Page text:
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Sixth Circuit Holds Nonmember of Credit Union Lacks Standing to Bring ADA Claim Based on Allegedly Inaccessible Website

In Brintley v. Aeroquip Credit Union et al., Case Nos. 18-2326/2328 (August 8, 2019), the Sixth Circuit Court of Appeals issued an order dismissing an Americans with Disabilities Act (“ADA”) claim alleging that the defendant credit union’s website was not accessible to the blind.  The Court of Appeals reversed the trial court’s decision allowing the case to proceed, finding that Brintley had failed to allege either that she was eligible for membership in the credit union or had a present intent to make herself eligible, and therefore lacked standing.  In so doing, the Court joined two other appellate courts that have similarly held that an individual who is ineligible for membership in a credit union fails to allege an injury in fact despite alleging visits to an inaccessible website.

Read the full article here.

Bryan Cave Leighton Paisner has extensive experience defending companies against website accessibility claims and regularly offers webinars on the topic to assist our clients in assessing compliance with the ADA. If you would like to schedule a similar webinar or presentation, or for more information on website accessibility or defending against such claims, please contact any of the attorneys listed.

Website Accessibility Alert: Court Addresses Mootness Argument in Website Accessibility Case

As businesses continue to face lawsuits and demand letters alleging that their websites are inaccessible to blind and deaf patrons in violation of the Americans with Disabilities Act (“ADA”), courts across the country continue to weigh in on the issue.  On Tuesday, June 4, 2019, the United States District Court for the Southern District of New York issued a decision in Diaz v. The Kroger Co. – holding that the Court lacked both subject matter and personal jurisdiction over the case because the complaint had been rendered moot by modifications defendant made to the website and because the defendant did not sell goods or services in New York.  Diaz v. The Kroger Co., Case No. 18-cv-07953, Opinion and Order [Dkt. No. 35].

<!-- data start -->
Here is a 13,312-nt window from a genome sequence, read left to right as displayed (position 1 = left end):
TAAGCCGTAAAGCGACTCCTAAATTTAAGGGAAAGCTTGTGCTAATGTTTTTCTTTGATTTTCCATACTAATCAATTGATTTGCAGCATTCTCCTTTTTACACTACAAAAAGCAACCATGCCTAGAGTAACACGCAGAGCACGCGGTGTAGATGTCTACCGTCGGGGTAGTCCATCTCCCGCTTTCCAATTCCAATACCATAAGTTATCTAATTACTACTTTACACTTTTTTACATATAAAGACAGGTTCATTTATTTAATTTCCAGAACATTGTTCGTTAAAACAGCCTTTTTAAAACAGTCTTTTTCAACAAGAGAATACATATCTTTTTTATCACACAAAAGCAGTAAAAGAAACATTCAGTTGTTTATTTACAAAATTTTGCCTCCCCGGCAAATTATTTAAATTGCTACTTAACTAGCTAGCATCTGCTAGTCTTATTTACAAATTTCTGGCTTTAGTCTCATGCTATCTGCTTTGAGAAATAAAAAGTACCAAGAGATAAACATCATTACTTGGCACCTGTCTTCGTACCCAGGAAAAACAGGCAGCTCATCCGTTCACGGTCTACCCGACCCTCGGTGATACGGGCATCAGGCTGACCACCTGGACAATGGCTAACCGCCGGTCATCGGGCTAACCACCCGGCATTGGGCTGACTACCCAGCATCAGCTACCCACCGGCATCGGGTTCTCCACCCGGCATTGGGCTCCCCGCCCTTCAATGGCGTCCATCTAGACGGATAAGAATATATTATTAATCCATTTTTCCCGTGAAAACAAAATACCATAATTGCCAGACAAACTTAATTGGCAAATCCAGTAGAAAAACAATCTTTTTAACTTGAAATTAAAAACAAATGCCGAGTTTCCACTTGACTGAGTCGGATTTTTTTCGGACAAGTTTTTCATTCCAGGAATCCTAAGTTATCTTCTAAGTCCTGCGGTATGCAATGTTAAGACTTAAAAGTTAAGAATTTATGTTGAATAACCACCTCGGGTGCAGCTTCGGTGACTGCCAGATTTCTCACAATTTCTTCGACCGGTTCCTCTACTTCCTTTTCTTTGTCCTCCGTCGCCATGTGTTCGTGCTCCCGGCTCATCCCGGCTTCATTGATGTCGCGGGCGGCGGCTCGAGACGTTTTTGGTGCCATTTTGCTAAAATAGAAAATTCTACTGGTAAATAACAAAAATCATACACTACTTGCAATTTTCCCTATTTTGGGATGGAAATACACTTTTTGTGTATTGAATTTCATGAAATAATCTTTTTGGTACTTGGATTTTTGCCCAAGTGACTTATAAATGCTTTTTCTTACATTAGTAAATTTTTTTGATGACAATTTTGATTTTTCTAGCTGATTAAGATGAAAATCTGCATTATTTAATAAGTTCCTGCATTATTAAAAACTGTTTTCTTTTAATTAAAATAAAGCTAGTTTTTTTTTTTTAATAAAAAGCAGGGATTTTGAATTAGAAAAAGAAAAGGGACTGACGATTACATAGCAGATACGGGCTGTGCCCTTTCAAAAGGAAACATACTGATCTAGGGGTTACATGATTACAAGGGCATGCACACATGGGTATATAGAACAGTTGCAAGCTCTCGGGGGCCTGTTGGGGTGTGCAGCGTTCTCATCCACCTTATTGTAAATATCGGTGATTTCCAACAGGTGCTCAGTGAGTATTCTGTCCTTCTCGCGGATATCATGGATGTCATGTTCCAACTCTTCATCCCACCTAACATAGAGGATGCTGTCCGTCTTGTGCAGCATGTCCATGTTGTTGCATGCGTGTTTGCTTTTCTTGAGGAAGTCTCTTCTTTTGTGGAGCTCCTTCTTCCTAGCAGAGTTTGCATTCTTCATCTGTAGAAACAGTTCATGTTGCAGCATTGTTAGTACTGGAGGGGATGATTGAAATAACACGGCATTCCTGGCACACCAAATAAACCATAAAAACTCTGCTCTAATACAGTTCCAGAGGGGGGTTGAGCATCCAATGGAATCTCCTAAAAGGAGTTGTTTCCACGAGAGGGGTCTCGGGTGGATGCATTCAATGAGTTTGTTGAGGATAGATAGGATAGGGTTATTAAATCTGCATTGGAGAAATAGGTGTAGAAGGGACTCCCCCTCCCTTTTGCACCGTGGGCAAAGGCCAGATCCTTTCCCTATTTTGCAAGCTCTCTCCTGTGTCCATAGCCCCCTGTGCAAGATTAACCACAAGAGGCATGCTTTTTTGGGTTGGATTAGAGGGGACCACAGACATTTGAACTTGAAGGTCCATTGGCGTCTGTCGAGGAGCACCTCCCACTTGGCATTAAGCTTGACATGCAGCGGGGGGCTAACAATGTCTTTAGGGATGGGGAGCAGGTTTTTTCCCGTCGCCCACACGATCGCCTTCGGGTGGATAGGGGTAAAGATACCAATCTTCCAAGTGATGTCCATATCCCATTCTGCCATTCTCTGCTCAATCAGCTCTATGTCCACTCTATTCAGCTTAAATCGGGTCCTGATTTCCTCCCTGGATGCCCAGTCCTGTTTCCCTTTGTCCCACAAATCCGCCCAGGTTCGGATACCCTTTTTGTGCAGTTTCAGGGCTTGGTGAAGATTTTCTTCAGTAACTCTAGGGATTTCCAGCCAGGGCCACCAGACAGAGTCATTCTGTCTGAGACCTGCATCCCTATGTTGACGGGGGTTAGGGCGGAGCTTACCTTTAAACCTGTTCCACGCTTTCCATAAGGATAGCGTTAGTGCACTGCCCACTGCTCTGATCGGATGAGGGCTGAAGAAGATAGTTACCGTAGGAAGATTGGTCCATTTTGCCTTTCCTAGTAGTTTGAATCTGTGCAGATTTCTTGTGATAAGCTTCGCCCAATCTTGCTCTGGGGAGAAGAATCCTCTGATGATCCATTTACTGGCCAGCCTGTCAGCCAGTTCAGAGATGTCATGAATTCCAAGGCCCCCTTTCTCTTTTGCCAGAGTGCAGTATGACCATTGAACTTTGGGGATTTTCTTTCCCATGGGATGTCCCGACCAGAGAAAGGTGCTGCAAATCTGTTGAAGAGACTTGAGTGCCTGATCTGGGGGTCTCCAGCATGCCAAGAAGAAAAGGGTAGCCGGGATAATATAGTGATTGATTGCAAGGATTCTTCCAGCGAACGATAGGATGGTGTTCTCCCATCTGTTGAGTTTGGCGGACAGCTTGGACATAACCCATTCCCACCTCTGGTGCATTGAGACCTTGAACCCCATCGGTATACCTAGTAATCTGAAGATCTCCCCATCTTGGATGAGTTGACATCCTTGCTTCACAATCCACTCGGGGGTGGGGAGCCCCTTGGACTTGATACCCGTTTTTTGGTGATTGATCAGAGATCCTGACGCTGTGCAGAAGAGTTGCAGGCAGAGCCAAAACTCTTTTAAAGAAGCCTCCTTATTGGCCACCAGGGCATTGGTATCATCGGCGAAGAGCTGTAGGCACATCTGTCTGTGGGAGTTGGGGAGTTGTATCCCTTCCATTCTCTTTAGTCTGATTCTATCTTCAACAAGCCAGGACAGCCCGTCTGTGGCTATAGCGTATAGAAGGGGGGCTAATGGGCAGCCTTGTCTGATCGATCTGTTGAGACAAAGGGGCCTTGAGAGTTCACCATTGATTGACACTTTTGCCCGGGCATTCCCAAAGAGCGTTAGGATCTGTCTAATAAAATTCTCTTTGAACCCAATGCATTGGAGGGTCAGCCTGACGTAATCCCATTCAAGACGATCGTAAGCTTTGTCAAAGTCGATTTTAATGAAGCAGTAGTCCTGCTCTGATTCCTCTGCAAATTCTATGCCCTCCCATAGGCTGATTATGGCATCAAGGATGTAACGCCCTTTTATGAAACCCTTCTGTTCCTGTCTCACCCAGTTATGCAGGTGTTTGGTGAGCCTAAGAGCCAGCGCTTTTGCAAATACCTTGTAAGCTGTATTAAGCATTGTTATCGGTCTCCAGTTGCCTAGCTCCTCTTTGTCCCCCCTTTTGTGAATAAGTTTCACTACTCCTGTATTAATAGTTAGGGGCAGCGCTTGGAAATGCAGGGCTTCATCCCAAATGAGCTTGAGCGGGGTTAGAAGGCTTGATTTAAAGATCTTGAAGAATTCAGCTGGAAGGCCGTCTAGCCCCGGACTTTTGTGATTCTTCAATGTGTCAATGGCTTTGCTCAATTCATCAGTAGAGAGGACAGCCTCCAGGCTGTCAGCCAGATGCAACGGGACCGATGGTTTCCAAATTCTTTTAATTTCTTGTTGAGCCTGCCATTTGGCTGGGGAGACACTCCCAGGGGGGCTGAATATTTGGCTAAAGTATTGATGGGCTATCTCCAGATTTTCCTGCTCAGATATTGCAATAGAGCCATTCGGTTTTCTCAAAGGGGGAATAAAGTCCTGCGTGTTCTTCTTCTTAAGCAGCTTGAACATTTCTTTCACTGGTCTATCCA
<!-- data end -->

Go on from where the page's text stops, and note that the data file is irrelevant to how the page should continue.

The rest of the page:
In Diaz, the plaintiff, a visually-impaired and legally blind individual who resides in the Bronx, New York, alleged that the website of defendant Kroger, a supermarket chain with its principal place of business in Cincinnati, Ohio, denied equal access to blind customers.  Kroger moved to dismiss the complaint on two grounds:  (1) for lack of subject matter jurisdiction because it remedied the barriers to access to its website, and (2) for lack of personal jurisdiction because it does not conduct business in New York.  The Court granted Kroger’s motion to dismiss on both grounds.

In granting Kroger’s motion to dismiss for lack of subject matter jurisdiction, the Court noted that the facts of the case were different from other cases where courts found, “on the facts of those cases, that the defendants

Oregon is First State to Pass Predictable Scheduling Law

Oregon has become the first state to enact a predictable scheduling law, S.B. 828, regulating employer scheduling practices in the food service, hospitality, and retail industries.  The new law will take effect on July 1, 2018.  Oregon is likely the first of many states to pass such legislation.  As our Retail Blog previously reported, cities such as New York, Seattle, and San Francisco have passed similar measures.

The law applies to retail establishments that operate in Oregon and employ at least 500 employees worldwide.  Separate entities may be considered an “integrated enterprise” for purposes of determining whether an employer employs at least 500 employees.  The Commissioner of the Bureau of Labor and Industries is to adopt rules to assist employers to determine whether separate entities are an integrated enterprise.

The law applies to nonexempt employees of covered employers, and does not apply to salaried, exempt employees, workers supplied by a worker leasing company, or employees of businesses that provide services to or on behalf of an employer.

The stated purpose of the law is to enhance the predictability of work schedules for nonexempt employees, and ensure at least 10 hours of rest between shifts.  Some key highlights of the law are:

  • An employer must provide a new employee with a written good faith estimate of the employee’s work schedule at the time of hire, which should include the median number of working hours per month, and an explanation of whether the employee can be on the voluntary standby
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